Purbayan Chatterjee and Rakesh Chaurasia release new album

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New Delhi– Purbayan Chatterjee, an Indian sitar player and composer, is set to release a new album Saath Saath with flautist and lifelong friend Rakesh Chaurasia, following the release of his stellar album Unbounded – Abaad, which featured legendary musicians such as Bela Fleck and Ustad Zakir Hussain.

The seven-track album is available across streaming platforms from September 9.

Saath Saath, which was recorded in Mumbai earlier this year, includes seven ragas for morning and night. The record, co-written with flautist Rakesh Chaurasia, nephew of legendary flautist Hariprasad Chaurasia, draws inspiration from the original spirit of the raga tradition and provides a beautiful aural experience.

Purbayan and Rakesh performed on August 14 at New York’s Carnegie Hall, accompanied by Ojas Adhiya on tabla and Taufiq Qureshi on percussion, ahead of the album’s release. On October 16th, they will also perform at London’s Barbican as part of the Darbar Festival.

Purbayan’s music consistently strives to bridge cultures as he seeks out new voices and interprets the classical approach in novel and innovative ways. Whilethe album adheres most closely to the spirit and traditions of the ragas in style and sound, it is also an evolution from Purbayan’s progressive approach to Indian classical music, which began in earnest after a moment of epiphany during one of his many trips to California during the 1990s, when he’d make musical pilgrimage and immerse himself at the Ali Akbar College of Music, founded by the great sarod master, Ustad Ali Akbar.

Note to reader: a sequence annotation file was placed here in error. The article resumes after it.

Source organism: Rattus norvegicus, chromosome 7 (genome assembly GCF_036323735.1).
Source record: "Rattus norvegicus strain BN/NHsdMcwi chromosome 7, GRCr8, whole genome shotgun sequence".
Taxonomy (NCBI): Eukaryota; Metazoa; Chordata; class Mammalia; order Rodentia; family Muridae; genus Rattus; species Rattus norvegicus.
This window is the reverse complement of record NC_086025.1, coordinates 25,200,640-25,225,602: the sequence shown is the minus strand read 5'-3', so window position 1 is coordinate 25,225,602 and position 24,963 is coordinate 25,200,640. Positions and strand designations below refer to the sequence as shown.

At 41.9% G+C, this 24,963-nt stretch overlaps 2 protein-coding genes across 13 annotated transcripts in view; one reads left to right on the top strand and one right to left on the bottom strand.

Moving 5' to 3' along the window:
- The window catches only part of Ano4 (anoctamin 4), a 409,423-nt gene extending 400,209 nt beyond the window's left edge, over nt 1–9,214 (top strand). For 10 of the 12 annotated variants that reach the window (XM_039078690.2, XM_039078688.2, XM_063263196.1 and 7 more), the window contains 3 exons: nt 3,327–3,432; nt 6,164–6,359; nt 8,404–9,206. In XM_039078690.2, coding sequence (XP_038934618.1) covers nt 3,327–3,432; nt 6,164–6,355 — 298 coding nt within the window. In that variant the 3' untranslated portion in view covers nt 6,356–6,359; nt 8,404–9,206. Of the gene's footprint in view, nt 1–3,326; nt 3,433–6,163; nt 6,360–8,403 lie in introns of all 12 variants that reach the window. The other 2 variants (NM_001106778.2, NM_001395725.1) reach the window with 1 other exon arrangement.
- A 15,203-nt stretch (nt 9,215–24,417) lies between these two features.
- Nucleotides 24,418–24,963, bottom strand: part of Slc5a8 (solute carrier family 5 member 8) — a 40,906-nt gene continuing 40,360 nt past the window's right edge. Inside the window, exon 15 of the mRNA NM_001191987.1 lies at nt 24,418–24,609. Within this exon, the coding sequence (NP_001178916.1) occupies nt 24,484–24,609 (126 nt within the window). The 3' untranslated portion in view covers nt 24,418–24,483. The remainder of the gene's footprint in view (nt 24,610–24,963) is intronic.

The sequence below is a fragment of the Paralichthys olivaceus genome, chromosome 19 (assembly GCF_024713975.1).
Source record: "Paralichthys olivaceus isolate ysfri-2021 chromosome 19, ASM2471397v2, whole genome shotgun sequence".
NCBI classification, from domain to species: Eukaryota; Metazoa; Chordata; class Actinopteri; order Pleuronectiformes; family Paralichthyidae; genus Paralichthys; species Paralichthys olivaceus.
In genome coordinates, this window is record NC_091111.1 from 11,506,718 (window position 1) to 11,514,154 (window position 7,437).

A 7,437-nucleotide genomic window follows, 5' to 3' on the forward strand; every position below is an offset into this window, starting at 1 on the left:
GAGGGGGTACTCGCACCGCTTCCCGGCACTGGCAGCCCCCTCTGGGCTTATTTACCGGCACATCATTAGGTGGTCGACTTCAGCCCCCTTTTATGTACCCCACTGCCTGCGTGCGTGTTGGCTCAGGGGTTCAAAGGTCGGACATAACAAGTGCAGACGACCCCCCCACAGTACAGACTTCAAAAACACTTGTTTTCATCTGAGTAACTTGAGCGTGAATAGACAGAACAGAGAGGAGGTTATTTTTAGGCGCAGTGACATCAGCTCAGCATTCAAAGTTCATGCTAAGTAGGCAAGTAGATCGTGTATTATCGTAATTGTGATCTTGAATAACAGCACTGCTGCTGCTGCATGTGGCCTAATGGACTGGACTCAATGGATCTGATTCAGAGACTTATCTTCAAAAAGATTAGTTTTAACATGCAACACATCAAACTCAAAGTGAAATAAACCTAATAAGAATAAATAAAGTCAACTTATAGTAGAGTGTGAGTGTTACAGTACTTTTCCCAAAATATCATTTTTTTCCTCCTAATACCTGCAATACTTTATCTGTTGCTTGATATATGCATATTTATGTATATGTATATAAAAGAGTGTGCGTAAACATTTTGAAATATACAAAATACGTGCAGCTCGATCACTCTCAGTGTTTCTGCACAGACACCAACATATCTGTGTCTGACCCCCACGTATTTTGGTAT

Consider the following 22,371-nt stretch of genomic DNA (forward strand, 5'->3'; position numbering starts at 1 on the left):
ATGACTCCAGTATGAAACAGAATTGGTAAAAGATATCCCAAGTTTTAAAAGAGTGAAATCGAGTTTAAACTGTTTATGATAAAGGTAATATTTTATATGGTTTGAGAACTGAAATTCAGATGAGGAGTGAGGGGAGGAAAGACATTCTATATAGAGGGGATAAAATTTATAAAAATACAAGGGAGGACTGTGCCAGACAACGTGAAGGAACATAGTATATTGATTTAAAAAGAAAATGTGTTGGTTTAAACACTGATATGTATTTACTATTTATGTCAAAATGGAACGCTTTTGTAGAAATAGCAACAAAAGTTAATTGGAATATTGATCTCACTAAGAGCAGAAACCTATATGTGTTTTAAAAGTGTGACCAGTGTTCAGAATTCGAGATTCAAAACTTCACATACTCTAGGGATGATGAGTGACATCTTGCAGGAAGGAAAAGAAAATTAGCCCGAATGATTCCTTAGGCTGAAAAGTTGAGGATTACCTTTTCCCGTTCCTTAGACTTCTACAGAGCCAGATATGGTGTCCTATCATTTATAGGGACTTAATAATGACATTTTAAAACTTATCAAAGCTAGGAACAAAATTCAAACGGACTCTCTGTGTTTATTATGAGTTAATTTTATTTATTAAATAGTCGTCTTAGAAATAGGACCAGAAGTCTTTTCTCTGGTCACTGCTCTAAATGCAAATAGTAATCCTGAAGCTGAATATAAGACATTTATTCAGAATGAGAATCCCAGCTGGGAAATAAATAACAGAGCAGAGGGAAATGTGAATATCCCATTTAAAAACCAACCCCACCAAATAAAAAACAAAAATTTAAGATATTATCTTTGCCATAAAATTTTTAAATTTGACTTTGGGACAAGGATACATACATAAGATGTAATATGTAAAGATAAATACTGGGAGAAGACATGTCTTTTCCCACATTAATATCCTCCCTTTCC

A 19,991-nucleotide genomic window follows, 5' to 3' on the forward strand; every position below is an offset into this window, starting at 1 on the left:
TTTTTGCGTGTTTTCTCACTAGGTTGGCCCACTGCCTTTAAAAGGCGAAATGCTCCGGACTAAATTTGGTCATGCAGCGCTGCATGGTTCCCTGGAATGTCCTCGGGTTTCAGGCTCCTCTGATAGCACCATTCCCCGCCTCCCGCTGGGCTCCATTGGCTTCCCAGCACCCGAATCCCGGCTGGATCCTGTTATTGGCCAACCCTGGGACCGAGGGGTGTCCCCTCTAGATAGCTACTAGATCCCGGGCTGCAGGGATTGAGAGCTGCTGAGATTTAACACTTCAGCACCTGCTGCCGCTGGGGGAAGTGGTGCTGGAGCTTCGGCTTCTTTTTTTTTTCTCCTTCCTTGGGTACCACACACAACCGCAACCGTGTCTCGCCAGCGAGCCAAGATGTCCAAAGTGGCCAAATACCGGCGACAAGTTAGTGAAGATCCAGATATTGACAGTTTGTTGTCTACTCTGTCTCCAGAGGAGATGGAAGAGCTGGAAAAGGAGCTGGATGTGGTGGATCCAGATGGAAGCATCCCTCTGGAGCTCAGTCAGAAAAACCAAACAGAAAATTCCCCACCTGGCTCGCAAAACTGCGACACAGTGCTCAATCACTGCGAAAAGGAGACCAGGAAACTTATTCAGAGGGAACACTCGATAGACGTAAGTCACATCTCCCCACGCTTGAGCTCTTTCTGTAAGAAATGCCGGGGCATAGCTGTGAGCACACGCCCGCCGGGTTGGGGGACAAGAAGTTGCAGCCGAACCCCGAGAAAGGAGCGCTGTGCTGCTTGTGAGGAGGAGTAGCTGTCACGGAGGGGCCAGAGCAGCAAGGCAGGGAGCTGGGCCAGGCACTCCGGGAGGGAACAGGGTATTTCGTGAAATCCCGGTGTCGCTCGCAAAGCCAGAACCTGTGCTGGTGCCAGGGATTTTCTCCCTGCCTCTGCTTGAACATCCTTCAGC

During these visits, when he had some downtime, he first heard the sounds and far-out jazz of Ornette Coleman and wondered, “Is it okay to enjoy this so much?” “After much internal debate, he realised that in order to deeply immerse oneself in tradition, one requires outside influence, and that conclusion has been forever enshrined in his work.”

Purbayan’s previous album, Unbounded Abaad, was released in 2021 and featured collaborations with banjo player Bela Fleck and the eminent Ustad Zakir Hussein, among others, on a progressive jazz-rock opus.

Saath Saath was recorded in one or two takes, and the album’s progression follows the passage of day and night, with the first half of the album dedicated to more soothing ragas about mornings – such as ‘Lalit,’ which captures the essence of a meditative morning – and languorous afternoons – such as ‘Madhuvanti.’ The second half of the album, ‘Yaman Madhya Laya’ and ‘Yaman Drut,’ explore the romance and emotions of dusk and night.

Purbayan and Rakesh have known each other for over two decades and have taken similar musical paths, experimenting outside of the classical tradition. Saath Saath, which literally means ‘doing something together,’ brings Purbayan and Rakesh’s chemistry and friendship to the forefront, and shows the intimate dynamism between the pair, two uniting souls, through their instruments, the sitar and the flute. (IANS)

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